without her, shews the weakness of his faith, that he could not trust God's
bare word, as he ought to have done, without the pledge of the presence of
10: Ten thousand at his feet - That is, who followed him; possibly he
intimates that they were all foot - men; and so this is emphatically added, to
signify by what contemptible means God overthrew Sisera's great host.
11: Heber - The husband of Jael. Of Hobab - Called also
Jethro. The Kenites - From the rest of his brethren, who lived in the
wilderness of Judah. His tent - That is, his dwelling, which probably was
in tents, as shepherds used.
12: They - That is, this people dwelling there, or his spies.
14: Up - Heb. arise, delay not. If we have ground to believe,
that God goes before us, we may well go on with courage and cheerfulness.
Gone before thee - Namely, as general of thine army, to fight for thee.
Went down - He doth not make use of the advantage which he had of the hill,
where he might have been out of the reach of his iron chariots, but boldly
marcheth down into the valley, to give Sisera the opportunity of using
all his horses and chariots, that so the victory might he more glorious.
15: Discomfited - With great terror and noise, as the word signifies,
probably with thunder and lightning, and hail - stones, poured upon them
from heaven, as is implied, (Jdg 5:20).
Edge of the sword - That is, by the sword of Barak and his army, whose
ministry God used; but so, that they had little else to do, but to kill
those whom God by more powerful arms had put to flight.
On his feet - That he might flee away more secretly in the quality
of a common soldier, whereas his chariot would have exposed him to
16: Left - In the field; for there were some who fled away, as
17: The tent of Jael - For women had their tents apart from their
husbands. And here he thought to lurk more securely than in her husband's
tent. Peace - Not a covenant of friendship, which they were forbidden to
make with that cursed people, but only a cessation of hostilities, which he
afforded them because they were peaceable people, abhorring war, and wholly
minding pasturage, and were not Israelites, with whom his principal
quarrel was; and especially by God's over - ruling disposal of his heart
to favour them who were careful to keep themselves uncorrupted with
Israel's sins, and therefore preserved from their plagues.
18: Fear not - This was a promise of security, and therefore she
cannot be excused from dissimulation and treachery.
19: A bottle of milk - As a signification of greater respect.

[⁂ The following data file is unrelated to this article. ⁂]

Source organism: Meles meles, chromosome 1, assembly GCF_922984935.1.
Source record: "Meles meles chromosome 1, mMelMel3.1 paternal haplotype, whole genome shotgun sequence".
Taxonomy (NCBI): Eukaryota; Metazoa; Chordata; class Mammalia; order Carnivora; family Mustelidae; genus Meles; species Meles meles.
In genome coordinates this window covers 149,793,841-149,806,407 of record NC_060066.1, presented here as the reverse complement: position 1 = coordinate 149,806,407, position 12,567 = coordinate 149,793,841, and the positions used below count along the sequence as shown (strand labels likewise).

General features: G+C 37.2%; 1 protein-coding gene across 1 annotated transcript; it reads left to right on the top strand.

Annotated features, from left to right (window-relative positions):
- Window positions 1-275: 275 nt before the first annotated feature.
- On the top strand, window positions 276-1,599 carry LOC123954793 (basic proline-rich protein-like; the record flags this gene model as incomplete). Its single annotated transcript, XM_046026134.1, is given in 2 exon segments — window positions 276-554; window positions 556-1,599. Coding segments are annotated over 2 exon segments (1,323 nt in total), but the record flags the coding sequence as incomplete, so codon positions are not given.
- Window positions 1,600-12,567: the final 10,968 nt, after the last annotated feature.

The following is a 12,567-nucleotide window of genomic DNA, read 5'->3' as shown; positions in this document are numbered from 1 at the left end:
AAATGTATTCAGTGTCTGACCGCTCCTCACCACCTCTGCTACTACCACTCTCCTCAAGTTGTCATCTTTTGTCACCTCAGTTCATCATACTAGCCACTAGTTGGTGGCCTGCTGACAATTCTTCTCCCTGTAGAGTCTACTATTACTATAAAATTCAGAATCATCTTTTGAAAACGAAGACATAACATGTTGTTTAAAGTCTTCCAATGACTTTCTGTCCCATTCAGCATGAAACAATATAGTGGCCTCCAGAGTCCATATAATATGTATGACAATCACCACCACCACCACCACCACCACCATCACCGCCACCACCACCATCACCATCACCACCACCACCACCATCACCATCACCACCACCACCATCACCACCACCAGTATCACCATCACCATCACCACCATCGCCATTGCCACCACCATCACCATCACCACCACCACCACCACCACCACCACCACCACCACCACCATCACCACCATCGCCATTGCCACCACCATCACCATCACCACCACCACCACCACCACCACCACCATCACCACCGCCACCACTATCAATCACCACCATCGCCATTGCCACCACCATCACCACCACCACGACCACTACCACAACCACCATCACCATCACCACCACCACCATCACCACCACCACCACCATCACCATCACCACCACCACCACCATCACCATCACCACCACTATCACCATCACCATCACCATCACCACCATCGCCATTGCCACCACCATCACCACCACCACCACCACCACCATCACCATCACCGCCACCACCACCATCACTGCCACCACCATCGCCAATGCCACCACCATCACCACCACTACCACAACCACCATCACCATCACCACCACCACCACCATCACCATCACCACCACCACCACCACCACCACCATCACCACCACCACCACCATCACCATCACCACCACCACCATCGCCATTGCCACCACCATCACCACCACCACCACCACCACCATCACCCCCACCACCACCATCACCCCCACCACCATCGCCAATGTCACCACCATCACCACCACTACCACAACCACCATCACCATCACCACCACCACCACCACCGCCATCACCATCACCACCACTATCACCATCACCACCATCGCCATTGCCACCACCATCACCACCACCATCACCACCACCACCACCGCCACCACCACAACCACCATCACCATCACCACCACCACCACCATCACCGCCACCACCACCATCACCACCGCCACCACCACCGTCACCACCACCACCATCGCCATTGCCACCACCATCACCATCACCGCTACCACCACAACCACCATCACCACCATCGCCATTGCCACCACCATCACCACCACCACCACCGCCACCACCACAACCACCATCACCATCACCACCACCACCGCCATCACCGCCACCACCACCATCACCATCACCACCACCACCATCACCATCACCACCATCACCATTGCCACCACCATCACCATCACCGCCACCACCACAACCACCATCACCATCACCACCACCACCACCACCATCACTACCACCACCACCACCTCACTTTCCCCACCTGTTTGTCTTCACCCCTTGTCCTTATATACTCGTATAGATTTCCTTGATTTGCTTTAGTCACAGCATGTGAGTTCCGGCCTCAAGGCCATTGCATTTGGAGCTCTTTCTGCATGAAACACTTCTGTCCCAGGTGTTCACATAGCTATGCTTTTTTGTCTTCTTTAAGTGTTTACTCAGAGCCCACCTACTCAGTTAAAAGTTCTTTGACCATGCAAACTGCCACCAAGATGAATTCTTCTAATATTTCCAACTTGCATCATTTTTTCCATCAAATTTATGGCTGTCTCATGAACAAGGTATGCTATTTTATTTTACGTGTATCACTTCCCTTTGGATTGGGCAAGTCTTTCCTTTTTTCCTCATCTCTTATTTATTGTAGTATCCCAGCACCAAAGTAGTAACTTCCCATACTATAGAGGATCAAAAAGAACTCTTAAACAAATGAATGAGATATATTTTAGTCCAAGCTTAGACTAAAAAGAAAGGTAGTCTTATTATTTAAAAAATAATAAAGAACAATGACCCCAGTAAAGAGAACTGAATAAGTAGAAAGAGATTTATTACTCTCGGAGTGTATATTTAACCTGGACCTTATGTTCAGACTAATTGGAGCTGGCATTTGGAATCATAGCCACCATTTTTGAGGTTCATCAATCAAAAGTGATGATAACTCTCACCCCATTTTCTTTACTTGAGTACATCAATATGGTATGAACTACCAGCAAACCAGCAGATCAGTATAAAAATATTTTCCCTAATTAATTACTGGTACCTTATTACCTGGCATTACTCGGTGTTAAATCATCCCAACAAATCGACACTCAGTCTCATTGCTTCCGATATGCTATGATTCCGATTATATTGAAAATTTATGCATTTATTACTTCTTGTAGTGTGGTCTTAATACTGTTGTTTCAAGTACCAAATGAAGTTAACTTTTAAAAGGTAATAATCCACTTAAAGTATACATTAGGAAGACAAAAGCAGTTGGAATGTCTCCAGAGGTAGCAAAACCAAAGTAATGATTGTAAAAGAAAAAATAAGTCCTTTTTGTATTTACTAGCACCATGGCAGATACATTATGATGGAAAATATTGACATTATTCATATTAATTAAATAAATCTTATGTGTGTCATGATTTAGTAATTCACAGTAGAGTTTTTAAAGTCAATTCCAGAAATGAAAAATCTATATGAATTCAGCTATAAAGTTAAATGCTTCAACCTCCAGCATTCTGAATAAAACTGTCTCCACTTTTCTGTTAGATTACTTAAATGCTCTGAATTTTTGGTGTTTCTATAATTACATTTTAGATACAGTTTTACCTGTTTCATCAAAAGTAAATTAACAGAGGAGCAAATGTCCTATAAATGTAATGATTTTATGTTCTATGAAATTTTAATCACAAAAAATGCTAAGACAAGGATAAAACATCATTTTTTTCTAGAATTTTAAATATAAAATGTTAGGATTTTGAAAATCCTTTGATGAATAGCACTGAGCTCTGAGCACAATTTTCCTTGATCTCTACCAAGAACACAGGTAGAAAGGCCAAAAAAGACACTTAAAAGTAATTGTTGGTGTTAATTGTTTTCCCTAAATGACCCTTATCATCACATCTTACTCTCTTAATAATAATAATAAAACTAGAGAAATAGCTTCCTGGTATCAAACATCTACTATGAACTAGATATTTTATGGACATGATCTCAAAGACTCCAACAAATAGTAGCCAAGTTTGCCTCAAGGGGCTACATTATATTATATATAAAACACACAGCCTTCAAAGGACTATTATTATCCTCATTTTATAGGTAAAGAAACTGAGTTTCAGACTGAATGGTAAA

Covered him - Upon pretence of hiding him.
21: A nail of the tent - Wherewith they used to fasten the tent,
which consequently was long and sharp. This might seem a very bold attempt,
but it must be considered, that she was encouraged to it, by observing that
the heavens and all the elements conspired against him, as one devoted to
destruction. In the following son, Deborah doth not commend Jael's
Turn in my Lord, fear not; but only her action: touching which, this one
consideration may abundantly suffice to stop the mouths of objectors.
It cannot be denied, that every discourse which is recorded in scripture, is
not divinely inspired, because some of them were uttered by the devil, and
others by holy men, but mistaken. This being so, the worst that any can
infer from this place is, that this song, tho' indited by a good woman, was
not divinely inspired, but only composed by a person transported with joy
for the deliverance of God's people, but subject to mistake; who therefore,
out of zeal to commend the instrument of so great a deliverance, might
overlook the indirectness of the means, and commend that which should have
been disliked, And if they farther object, that it was composed by a
prophetess, and therefore must be divinely inspired; it may be replied, that
every expression of a true prophet was not divinely inspired; as is evident
from Samuel's mistake concerning Eliab, whom he thought to be
the Lord's anointed, (1Sa 16:6).
This is said upon supposition that Jael acted deceitfully in this
affair; but if we suppose, which is much more likely, that Jael fully
intended to afford Sisera the shelter and protection which he sought of
her, but was afterwards by the immediate direction of heaven ordered to
kill him, the whole difficulty vanishes, and the character both of Jael
and of Deborah remains unimpeached.